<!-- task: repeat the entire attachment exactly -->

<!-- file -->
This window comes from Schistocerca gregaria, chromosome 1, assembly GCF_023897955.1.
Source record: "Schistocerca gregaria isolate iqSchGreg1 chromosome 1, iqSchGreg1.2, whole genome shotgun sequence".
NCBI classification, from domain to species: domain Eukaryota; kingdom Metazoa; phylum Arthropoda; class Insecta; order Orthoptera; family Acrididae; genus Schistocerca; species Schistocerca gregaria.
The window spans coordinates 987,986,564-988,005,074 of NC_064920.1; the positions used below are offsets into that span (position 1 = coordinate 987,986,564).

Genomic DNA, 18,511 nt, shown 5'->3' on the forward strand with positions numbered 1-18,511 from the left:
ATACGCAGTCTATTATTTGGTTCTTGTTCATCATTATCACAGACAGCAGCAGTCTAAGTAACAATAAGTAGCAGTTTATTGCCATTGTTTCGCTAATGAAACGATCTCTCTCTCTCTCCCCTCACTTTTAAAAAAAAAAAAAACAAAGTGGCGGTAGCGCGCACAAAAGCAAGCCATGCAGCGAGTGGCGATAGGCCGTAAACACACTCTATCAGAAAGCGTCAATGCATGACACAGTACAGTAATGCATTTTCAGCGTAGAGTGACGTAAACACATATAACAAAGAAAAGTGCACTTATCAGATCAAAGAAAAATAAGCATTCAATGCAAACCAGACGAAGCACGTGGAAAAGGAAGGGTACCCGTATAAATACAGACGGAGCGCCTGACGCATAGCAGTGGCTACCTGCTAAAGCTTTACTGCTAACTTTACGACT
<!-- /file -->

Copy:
This window comes from Schistocerca gregaria, chromosome 1, assembly GCF_023897955.1.
Source record: "Schistocerca gregaria isolate iqSchGreg1 chromosome 1, iqSchGreg1.2, whole genome shotgun sequence".
NCBI classification, from domain to species: domain Eukaryota; kingdom Metazoa; phylum Arthropoda; class Insecta; order Orthoptera; family Acrididae; genus Schistocerca; species Schistocerca gregaria.
The window spans coordinates 987,986,564-988,005,074 of NC_064920.1; the positions used below are offsets into that span (position 1 = coordinate 987,986,564).

Genomic DNA, 18,511 nt, shown 5'->3' on the forward strand with positions numbered 1-18,511 from the left:
ATACGCAGTCTATTATTTGGTTCTTGTTCATCATTATCACAGACAGCAGCAGTCTAAGTAACAATAAGTAGCAGTTTATTGCCATTGTTTCGCTAATGAAACGATCTCTCTCTCTCTCCCCTCACTTTTAAAAAAAAAAAAAACAAAGTGGCGGTAGCGCGCACAAAAGCAAGCCATGCAGCGAGTGGCGATAGGCCGTAAACACACTCTATCAGAAAGCGTCAATGCATGACACAGTACAGTAATGCATTTTCAGCGTAGAGTGACGTAAACACATATAACAAAGAAAAGTGCACTTATCAGATCAAAGAAAAATAAGCATTCAATGCAAACCAGACGAAGCACGTGGAAAAGGAAGGGTACCCGTATAAATACAGACGGAGCGCCTGACGCATAGCAGTGGCTACCTGCTAAAGCTTTACTGCTAACTTTACGACT